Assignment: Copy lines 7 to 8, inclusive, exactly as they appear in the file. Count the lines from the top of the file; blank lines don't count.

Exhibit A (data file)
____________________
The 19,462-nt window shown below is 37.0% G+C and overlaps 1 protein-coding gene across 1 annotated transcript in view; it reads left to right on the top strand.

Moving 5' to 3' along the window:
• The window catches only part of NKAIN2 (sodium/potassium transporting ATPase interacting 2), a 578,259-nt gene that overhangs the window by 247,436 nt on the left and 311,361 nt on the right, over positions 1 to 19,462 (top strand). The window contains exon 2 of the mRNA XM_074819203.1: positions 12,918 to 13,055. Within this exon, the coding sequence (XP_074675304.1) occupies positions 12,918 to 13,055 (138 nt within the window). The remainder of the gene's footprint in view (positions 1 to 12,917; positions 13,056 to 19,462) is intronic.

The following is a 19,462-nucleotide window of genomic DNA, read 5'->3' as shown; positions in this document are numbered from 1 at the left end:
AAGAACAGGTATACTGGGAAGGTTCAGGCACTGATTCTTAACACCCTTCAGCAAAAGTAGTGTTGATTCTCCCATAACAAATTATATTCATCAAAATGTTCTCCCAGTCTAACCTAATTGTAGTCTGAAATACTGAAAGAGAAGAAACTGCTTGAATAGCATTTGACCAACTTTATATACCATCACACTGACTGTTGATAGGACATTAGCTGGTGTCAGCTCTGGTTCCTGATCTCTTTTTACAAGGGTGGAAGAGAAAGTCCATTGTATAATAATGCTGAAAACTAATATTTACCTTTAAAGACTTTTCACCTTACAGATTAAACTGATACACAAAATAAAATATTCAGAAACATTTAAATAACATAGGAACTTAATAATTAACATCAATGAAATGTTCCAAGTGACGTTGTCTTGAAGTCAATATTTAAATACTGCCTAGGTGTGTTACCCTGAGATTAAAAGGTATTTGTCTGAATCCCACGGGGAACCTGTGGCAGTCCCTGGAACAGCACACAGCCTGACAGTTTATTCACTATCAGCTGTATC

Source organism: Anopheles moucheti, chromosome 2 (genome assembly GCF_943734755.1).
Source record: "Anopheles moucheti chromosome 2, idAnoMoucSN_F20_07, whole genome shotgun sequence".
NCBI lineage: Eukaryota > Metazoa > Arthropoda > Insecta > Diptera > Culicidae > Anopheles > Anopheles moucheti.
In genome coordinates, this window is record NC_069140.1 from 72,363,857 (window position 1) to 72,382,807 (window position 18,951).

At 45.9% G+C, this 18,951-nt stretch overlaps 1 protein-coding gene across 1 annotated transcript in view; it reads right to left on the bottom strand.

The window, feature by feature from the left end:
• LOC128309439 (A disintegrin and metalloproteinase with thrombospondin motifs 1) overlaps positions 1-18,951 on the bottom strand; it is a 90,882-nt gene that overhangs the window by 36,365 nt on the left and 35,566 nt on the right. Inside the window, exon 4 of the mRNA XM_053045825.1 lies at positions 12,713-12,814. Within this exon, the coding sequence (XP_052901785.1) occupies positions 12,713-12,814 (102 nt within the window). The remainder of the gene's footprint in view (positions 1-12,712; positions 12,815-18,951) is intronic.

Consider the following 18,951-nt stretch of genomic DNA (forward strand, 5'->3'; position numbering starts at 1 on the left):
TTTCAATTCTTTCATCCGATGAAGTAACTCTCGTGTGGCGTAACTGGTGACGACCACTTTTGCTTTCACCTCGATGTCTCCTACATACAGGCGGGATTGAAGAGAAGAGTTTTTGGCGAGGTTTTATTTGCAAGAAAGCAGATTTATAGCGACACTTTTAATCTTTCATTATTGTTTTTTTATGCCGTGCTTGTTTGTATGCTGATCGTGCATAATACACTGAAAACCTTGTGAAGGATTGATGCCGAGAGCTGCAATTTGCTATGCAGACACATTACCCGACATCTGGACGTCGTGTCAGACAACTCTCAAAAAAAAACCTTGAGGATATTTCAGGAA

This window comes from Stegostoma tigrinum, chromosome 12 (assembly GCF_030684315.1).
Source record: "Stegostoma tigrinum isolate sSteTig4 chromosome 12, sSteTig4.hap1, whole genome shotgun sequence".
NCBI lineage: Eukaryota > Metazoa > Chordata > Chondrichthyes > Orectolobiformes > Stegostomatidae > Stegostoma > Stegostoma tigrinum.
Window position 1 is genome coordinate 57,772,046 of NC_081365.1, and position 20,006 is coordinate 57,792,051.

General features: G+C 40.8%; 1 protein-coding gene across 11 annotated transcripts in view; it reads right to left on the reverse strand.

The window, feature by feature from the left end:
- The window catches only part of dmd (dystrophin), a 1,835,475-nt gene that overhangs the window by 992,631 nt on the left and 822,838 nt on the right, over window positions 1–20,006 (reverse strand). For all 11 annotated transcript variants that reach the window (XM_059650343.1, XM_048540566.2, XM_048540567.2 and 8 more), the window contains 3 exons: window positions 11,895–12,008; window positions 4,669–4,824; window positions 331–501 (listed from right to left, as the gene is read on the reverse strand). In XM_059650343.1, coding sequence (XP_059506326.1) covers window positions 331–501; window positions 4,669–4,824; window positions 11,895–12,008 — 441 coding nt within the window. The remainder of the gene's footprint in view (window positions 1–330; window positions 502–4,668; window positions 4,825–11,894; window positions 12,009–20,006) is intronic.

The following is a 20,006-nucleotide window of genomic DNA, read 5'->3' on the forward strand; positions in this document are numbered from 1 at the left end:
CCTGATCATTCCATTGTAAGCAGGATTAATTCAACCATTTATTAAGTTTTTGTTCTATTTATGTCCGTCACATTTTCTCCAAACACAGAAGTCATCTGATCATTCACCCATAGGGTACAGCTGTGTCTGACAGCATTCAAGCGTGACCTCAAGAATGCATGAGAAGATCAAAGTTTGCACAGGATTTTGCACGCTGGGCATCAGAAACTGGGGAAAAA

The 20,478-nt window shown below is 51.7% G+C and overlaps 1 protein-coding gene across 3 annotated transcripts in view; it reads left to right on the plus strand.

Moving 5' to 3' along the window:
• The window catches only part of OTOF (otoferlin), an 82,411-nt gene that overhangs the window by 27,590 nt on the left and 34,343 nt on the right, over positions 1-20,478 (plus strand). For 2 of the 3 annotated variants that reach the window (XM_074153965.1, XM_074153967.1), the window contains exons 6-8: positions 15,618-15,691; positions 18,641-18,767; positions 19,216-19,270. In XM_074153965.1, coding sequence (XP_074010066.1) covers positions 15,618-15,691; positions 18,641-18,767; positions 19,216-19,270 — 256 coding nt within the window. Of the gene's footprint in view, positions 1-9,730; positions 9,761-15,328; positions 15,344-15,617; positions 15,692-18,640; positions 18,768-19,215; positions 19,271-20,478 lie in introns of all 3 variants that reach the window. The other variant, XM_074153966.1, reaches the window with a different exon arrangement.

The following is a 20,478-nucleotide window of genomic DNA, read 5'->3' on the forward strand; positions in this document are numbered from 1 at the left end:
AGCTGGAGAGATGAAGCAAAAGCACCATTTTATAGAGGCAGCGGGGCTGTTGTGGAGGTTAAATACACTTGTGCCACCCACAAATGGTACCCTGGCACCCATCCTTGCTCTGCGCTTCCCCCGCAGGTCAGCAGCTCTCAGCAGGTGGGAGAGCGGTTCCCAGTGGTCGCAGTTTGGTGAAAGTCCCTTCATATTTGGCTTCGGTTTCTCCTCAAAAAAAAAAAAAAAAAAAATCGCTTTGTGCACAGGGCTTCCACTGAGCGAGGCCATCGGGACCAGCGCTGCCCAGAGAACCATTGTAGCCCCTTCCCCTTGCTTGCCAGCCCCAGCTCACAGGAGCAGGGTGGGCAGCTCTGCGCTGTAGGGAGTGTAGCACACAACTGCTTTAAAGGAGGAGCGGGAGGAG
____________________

Source record: "Anopheles moucheti chromosome 2, idAnoMoucSN_F20_07, whole genome shotgun sequence".
NCBI lineage: Eukaryota > Metazoa > Arthropoda > Insecta > Diptera > Culicidae > Anopheles > Anopheles moucheti.